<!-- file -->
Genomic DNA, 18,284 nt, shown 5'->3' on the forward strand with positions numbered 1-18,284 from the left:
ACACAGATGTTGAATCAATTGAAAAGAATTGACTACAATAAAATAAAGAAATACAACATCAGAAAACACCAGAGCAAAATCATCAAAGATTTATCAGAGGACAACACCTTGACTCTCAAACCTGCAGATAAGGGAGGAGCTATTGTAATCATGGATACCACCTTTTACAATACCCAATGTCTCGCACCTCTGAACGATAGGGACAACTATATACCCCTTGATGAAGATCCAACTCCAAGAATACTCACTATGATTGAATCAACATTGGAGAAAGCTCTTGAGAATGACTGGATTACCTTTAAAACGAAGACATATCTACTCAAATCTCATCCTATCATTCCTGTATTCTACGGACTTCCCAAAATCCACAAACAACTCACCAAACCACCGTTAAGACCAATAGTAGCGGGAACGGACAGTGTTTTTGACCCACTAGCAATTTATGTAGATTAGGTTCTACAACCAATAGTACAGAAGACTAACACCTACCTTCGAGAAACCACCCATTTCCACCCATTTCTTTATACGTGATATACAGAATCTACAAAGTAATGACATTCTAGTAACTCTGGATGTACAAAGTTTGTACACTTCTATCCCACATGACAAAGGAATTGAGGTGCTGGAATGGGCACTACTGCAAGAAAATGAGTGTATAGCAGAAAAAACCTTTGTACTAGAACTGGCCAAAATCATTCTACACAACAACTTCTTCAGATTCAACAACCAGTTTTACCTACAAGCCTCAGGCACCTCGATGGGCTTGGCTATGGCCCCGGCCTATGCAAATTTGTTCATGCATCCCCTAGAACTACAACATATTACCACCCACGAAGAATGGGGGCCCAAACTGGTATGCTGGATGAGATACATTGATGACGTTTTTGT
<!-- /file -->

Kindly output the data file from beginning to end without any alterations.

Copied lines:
Genomic DNA, 18,284 nt, shown 5'->3' on the forward strand with positions numbered 1-18,284 from the left:
ACACAGATGTTGAATCAATTGAAAAGAATTGACTACAATAAAATAAAGAAATACAACATCAGAAAACACCAGAGCAAAATCATCAAAGATTTATCAGAGGACAACACCTTGACTCTCAAACCTGCAGATAAGGGAGGAGCTATTGTAATCATGGATACCACCTTTTACAATACCCAATGTCTCGCACCTCTGAACGATAGGGACAACTATATACCCCTTGATGAAGATCCAACTCCAAGAATACTCACTATGATTGAATCAACATTGGAGAAAGCTCTTGAGAATGACTGGATTACCTTTAAAACGAAGACATATCTACTCAAATCTCATCCTATCATTCCTGTATTCTACGGACTTCCCAAAATCCACAAACAACTCACCAAACCACCGTTAAGACCAATAGTAGCGGGAACGGACAGTGTTTTTGACCCACTAGCAATTTATGTAGATTAGGTTCTACAACCAATAGTACAGAAGACTAACACCTACCTTCGAGAAACCACCCATTTCCACCCATTTCTTTATACGTGATATACAGAATCTACAAAGTAATGACATTCTAGTAACTCTGGATGTACAAAGTTTGTACACTTCTATCCCACATGACAAAGGAATTGAGGTGCTGGAATGGGCACTACTGCAAGAAAATGAGTGTATAGCAGAAAAAACCTTTGTACTAGAACTGGCCAAAATCATTCTACACAACAACTTCTTCAGATTCAACAACCAGTTTTACCTACAAGCCTCAGGCACCTCGATGGGCTTGGCTATGGCCCCGGCCTATGCAAATTTGTTCATGCATCCCCTAGAACTACAACATATTACCACCCACGAAGAATGGGGGCCCAAACTGGTATGCTGGATGAGATACATTGATGACGTTTTTGT